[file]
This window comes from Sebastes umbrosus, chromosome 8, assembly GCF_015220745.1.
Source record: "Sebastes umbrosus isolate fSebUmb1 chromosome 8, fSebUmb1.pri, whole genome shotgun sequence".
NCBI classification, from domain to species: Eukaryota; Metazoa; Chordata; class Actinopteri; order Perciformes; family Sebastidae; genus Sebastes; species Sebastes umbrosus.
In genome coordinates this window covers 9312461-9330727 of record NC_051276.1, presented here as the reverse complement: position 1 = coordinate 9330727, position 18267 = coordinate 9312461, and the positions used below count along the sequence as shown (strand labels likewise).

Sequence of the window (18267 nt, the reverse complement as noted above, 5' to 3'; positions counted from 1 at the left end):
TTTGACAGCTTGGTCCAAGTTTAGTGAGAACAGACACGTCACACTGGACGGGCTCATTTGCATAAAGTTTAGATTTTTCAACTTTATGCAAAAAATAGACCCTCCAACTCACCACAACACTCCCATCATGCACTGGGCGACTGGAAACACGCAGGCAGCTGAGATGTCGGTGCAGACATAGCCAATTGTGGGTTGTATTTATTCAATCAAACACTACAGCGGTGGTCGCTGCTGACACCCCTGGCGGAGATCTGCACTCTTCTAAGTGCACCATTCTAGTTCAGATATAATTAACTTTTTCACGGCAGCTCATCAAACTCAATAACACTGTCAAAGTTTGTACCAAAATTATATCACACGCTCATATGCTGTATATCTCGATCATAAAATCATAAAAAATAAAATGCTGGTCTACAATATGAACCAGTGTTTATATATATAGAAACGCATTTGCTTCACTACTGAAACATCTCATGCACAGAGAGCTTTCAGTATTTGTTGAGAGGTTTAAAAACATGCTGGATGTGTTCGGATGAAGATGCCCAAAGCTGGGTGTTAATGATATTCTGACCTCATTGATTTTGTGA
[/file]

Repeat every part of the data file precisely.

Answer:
This window comes from Sebastes umbrosus, chromosome 8, assembly GCF_015220745.1.
Source record: "Sebastes umbrosus isolate fSebUmb1 chromosome 8, fSebUmb1.pri, whole genome shotgun sequence".
NCBI classification, from domain to species: Eukaryota; Metazoa; Chordata; class Actinopteri; order Perciformes; family Sebastidae; genus Sebastes; species Sebastes umbrosus.
In genome coordinates this window covers 9312461-9330727 of record NC_051276.1, presented here as the reverse complement: position 1 = coordinate 9330727, position 18267 = coordinate 9312461, and the positions used below count along the sequence as shown (strand labels likewise).

Sequence of the window (18267 nt, the reverse complement as noted above, 5' to 3'; positions counted from 1 at the left end):
TTTGACAGCTTGGTCCAAGTTTAGTGAGAACAGACACGTCACACTGGACGGGCTCATTTGCATAAAGTTTAGATTTTTCAACTTTATGCAAAAAATAGACCCTCCAACTCACCACAACACTCCCATCATGCACTGGGCGACTGGAAACACGCAGGCAGCTGAGATGTCGGTGCAGACATAGCCAATTGTGGGTTGTATTTATTCAATCAAACACTACAGCGGTGGTCGCTGCTGACACCCCTGGCGGAGATCTGCACTCTTCTAAGTGCACCATTCTAGTTCAGATATAATTAACTTTTTCACGGCAGCTCATCAAACTCAATAACACTGTCAAAGTTTGTACCAAAATTATATCACACGCTCATATGCTGTATATCTCGATCATAAAATCATAAAAAATAAAATGCTGGTCTACAATATGAACCAGTGTTTATATATATAGAAACGCATTTGCTTCACTACTGAAACATCTCATGCACAGAGAGCTTTCAGTATTTGTTGAGAGGTTTAAAAACATGCTGGATGTGTTCGGATGAAGATGCCCAAAGCTGGGTGTTAATGATATTCTGACCTCATTGATTTTGTGA